On Tuesday, Cubans celebrate the 60th anniversary of the start of the solidarity actions that their doctors and health workers have carried out around the world.
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“Today is a day of gratitude for the opportunity we have had to be part of this great army of white coats that is making history in the five continents," said Idael Cabrera, a doctor who is part of a Cuban mission in Ghana.
"The whole world knows the value and commitment of our professionals, and we are grateful for that,” he pointed out on the occasion of the four decades of Cuban health cooperation in that African country.
On May 23, 1963, Cuba sent its first medical brigade to Algeria at the request of its Prime Minister Ahmed Ben Bella, who was leading a nation recently liberated from French colonialism.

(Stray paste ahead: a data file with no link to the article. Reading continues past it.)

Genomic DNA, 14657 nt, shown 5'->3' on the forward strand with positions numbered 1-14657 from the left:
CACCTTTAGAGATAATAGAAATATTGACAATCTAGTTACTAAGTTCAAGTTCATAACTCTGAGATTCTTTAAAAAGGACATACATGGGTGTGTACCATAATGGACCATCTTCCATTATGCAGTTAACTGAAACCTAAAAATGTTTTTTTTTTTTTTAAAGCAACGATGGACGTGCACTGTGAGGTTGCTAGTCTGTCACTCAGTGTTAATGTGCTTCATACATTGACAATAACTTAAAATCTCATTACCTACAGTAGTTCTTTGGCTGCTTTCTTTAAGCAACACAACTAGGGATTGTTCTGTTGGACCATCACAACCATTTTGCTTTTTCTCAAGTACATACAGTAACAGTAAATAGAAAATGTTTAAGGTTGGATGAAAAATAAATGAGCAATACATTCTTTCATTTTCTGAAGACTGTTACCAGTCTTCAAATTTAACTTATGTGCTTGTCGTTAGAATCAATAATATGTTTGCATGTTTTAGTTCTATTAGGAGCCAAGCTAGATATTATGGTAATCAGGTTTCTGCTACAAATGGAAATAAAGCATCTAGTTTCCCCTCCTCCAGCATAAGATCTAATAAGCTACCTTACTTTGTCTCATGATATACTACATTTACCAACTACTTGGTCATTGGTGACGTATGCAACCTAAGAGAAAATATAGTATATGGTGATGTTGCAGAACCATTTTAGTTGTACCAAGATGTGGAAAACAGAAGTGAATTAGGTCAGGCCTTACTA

"That initial solidarity mission created the bases for what would later become other similar collaborations in that country and in the rest of Africa," recalls Jorge Delgado Bustillo, a physician who has participated in many Cuban medical missions in Latin America and Africa.
"With his humanist philosophical vision, Fidel Castro, the historical leader of the Cuban Revolution, considered solidarity with other peoples as a duty," he added.
The Algeria mssion began a tradition of health cooperation that has lasted for 6 decades despite the U.S. economic, political, and diplomatic blockade against the Cuban Revolution.
Since 1963, Cuban doctors and health workers have treated 3 million people and performed over 16 million surgeries in 165 countries.